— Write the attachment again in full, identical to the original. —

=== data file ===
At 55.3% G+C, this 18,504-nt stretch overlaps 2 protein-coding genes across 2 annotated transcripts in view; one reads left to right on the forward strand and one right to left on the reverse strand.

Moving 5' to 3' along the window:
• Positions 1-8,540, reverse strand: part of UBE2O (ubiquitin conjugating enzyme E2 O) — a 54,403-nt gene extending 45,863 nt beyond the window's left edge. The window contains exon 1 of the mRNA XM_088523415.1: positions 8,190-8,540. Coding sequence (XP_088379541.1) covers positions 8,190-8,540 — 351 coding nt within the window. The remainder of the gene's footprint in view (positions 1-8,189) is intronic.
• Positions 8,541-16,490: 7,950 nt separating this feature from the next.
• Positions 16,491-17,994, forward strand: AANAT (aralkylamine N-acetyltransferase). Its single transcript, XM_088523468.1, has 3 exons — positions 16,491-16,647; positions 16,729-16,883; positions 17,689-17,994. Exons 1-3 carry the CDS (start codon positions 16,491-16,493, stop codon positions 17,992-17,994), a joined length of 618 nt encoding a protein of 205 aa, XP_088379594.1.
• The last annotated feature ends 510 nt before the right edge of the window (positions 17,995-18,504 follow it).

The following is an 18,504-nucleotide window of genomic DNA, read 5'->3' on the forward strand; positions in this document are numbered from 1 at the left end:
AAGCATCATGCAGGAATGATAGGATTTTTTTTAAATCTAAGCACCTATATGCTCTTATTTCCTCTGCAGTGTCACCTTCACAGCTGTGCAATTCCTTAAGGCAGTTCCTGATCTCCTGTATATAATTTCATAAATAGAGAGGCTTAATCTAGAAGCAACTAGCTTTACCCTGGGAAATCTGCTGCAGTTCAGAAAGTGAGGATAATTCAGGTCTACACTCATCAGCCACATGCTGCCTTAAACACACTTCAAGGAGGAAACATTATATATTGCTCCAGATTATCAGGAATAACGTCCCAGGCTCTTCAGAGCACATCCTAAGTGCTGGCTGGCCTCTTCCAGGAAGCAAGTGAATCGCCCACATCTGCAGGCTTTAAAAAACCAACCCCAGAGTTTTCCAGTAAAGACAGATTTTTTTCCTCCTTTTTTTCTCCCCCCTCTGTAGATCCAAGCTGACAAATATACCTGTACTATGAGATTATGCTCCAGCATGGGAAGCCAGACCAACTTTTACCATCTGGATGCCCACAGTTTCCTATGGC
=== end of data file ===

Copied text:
At 55.3% G+C, this 18,504-nt stretch overlaps 2 protein-coding genes across 2 annotated transcripts in view; one reads left to right on the forward strand and one right to left on the reverse strand.

Moving 5' to 3' along the window:
• Positions 1-8,540, reverse strand: part of UBE2O (ubiquitin conjugating enzyme E2 O) — a 54,403-nt gene extending 45,863 nt beyond the window's left edge. The window contains exon 1 of the mRNA XM_088523415.1: positions 8,190-8,540. Coding sequence (XP_088379541.1) covers positions 8,190-8,540 — 351 coding nt within the window. The remainder of the gene's footprint in view (positions 1-8,189) is intronic.
• Positions 8,541-16,490: 7,950 nt separating this feature from the next.
• Positions 16,491-17,994, forward strand: AANAT (aralkylamine N-acetyltransferase). Its single transcript, XM_088523468.1, has 3 exons — positions 16,491-16,647; positions 16,729-16,883; positions 17,689-17,994. Exons 1-3 carry the CDS (start codon positions 16,491-16,493, stop codon positions 17,992-17,994), a joined length of 618 nt encoding a protein of 205 aa, XP_088379594.1.
• The last annotated feature ends 510 nt before the right edge of the window (positions 17,995-18,504 follow it).

The following is an 18,504-nucleotide window of genomic DNA, read 5'->3' on the forward strand; positions in this document are numbered from 1 at the left end:
AAGCATCATGCAGGAATGATAGGATTTTTTTTAAATCTAAGCACCTATATGCTCTTATTTCCTCTGCAGTGTCACCTTCACAGCTGTGCAATTCCTTAAGGCAGTTCCTGATCTCCTGTATATAATTTCATAAATAGAGAGGCTTAATCTAGAAGCAACTAGCTTTACCCTGGGAAATCTGCTGCAGTTCAGAAAGTGAGGATAATTCAGGTCTACACTCATCAGCCACATGCTGCCTTAAACACACTTCAAGGAGGAAACATTATATATTGCTCCAGATTATCAGGAATAACGTCCCAGGCTCTTCAGAGCACATCCTAAGTGCTGGCTGGCCTCTTCCAGGAAGCAAGTGAATCGCCCACATCTGCAGGCTTTAAAAAACCAACCCCAGAGTTTTCCAGTAAAGACAGATTTTTTTCCTCCTTTTTTTCTCCCCCCTCTGTAGATCCAAGCTGACAAATATACCTGTACTATGAGATTATGCTCCAGCATGGGAAGCCAGACCAACTTTTACCATCTGGATGCCCACAGTTTCCTATGGC